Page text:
Traveling Light, the new film by Gina Telaroli, screened last night as part of the reliably inventive and exciting "Migrating Forms" festival at New York's Anthology Film Archives. This brief feature—it's a little under an hour, which might also qualify it as a lengthy short, but to my mind, it has particularly density that I don't associate with short films—is one of the most striking and exciting films I've seen this year. I can't wait to see it again.
I should get the disclosure out of the way now: I am friendly with Gina Telaroli, we have a bunch of friends in common, I find her an utterly delightful and disarming and engaging person, and she was very helpful to me with advice and material assistance on a couple of projects, and so on. On the other hand, I did not tag along with her and the group of her pals who where having dinner after last night's screening so maybe that buys back some of my journalistic integrity.
Traveling Light does not, or at least I don't think it does, take its name from the punch line of the really good joke about the photon checking into a hotel; rather, it describes in large part the condition of the film, which chronicles/simulates a train journey from New York's Penn Station to Pittsburgh. The movie emerged from the semi-ruin of a different project. Telaroli, whose first, and similarly excellent film, A Little Death, conveyed a painfully particular narrative in a a calm but relentlessly acute style, wanted to craft another narrative film, this one set on a train. A perceptive critical writer as well as a filmmaker, Telaroli has an affection for trains and train travel that I think is endemic to a certain kind of cinephile/cineaste. Consider the track of great train-featuring or train-themed films from the very beginning of cinema. Consider, too, the idea that a train itself is in a sense a rather gargantuan dolly track for a camera. Telaroli's scheme to cast friends as minimally-defined characters and have them improvise around a scenario set during a train journey from New York to Cleveland was scotched when a snowstorm made completion of the journey impossible. Telaroli reconceived the film as a non-narrative work, something she said she might have subconsciously had in mind in the first place. What she's come up with is a film that sometimes so convincingly simulates a train journey that it's kind of lulling. But this is no aimless impressionistic assemblage. As langourous and naturalistic as it can often seem, it's also quite noticably modular, and actually builds to an acknowledgement of the fact that you're watching something that could conceivably be interpreted as a salvaged by-product.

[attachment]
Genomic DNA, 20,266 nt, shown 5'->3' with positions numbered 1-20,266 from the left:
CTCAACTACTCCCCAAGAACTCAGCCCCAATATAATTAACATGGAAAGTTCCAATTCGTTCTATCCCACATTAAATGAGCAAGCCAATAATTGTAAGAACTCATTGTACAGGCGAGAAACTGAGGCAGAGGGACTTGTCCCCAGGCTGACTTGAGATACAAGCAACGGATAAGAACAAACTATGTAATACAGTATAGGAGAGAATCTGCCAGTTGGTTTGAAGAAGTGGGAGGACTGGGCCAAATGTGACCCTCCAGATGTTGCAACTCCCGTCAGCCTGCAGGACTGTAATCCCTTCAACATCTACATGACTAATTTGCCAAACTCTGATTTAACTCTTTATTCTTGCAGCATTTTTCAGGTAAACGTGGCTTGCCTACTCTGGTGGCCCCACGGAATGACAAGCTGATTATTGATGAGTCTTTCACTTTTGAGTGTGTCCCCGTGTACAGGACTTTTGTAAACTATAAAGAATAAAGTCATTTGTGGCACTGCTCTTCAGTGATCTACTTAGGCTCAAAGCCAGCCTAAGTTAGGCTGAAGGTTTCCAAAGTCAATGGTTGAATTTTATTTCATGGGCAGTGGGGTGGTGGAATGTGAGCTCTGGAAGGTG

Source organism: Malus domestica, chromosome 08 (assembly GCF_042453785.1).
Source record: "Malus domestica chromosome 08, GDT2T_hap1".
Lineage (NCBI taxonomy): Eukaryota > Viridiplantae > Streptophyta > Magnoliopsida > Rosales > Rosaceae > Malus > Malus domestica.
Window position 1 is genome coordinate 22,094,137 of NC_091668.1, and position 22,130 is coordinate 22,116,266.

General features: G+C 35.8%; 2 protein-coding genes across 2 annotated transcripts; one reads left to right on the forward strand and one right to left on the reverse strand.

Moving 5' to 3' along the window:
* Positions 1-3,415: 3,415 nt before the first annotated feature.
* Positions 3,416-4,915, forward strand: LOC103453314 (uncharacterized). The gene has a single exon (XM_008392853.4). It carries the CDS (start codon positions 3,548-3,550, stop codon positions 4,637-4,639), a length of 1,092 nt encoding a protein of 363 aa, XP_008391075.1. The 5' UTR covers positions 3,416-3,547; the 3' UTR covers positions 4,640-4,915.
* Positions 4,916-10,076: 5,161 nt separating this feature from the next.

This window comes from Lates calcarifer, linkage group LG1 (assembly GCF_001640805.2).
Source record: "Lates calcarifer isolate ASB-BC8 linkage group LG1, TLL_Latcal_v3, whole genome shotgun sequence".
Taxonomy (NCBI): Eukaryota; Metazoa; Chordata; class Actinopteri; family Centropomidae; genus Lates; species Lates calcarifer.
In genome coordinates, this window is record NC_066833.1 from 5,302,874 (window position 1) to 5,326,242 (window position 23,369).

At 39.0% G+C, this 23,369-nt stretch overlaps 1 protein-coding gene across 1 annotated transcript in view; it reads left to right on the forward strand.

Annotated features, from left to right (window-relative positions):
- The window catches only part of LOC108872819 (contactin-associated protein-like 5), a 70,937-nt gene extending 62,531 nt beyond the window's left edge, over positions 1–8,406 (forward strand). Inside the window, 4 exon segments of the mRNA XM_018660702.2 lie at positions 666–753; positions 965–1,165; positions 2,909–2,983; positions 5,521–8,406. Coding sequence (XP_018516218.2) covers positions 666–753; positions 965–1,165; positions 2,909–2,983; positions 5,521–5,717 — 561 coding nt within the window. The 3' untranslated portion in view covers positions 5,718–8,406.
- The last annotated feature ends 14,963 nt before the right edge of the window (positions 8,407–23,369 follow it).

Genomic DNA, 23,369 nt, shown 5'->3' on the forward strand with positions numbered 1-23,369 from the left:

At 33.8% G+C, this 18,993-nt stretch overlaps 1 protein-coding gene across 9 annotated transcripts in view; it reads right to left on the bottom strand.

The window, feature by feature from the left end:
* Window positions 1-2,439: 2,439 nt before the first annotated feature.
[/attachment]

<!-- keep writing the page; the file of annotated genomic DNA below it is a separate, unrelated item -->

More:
After some establishing shots of the typical dim orange fog-breath blur of a Penn Station boarding platform, Traveling Light lives up to both its title and the idea of locomotive-dolly with a dizzying shot in which the compartment from which Telaroli is shooting whizzes by another train packed with multi-colored containers. It's like a realist, geometrically-altered reiteration of the psychedelic light show near the end of Kubrick's 2001: A Space Odyssey. The film settles into a rhythm of shots and sights that are somehow less conventionally mindblowing. Views of station platforms from dirty windows; it seemed to me that every one of the stations was in New Jersey, had to be; and of course I very vividly recognized the New Brunswick station, the Trenton station a little less vividly. Any Amtrak patron is likely to get something in the vicinity of a Proustian rush at some point during the picture. The views of a grimy grey present are alternated with shots that look like they could have come out of a silent picture. See, for example, the image at the top of the page. The near sepia-color, the blackness on either side of the 1.85 frame very much suggesting an iris-in shot. Extraordinary. This is not just beautiful in and of itself but an iteration and acknowledgement of cinematic consciousness. And as the film goes on, we have glimpes of "characters" leaving restrooms, looking contemplatively, and with actorly poise, out at the passing landscape. It almost seems as if the "narrative" is about to pick up at certain points, but it never does. And then there's a beautiful, impressionistic shot of dozens of frozen rivulets on a window, each one mutating the red light from the outside of the train like its own little lens, and there's some talk on the soundtrack that's clearly from the person who's getting the shot—yes, indeed, the effect is "awesome"—and so now we are in the realm of the near-documentary, or at least where the mechanics of the film begin revealing themselves, and a shot of the filmmaker herself a little later completes the effect. The viewer's innocence is taken away, and yet it's not; Traveling Light continues its particular spell to the very end.
I hope you, reader, get to see this film somehow. It's really wonderful. And while I don't want to end this review on a polemic, I'm afraid I can't help myself. This is a motion picture by an incredibly talented female filmmaker in her twenties. This is a blog by a white male of fifty-two years of age. I'm just gonna leave it at that, now that I think of it, and instead suggest that some forward-thinking programmer or five at the Film Society of Lincoln Center have a look at Traveling Light and consider it for at least a sidebar this fall.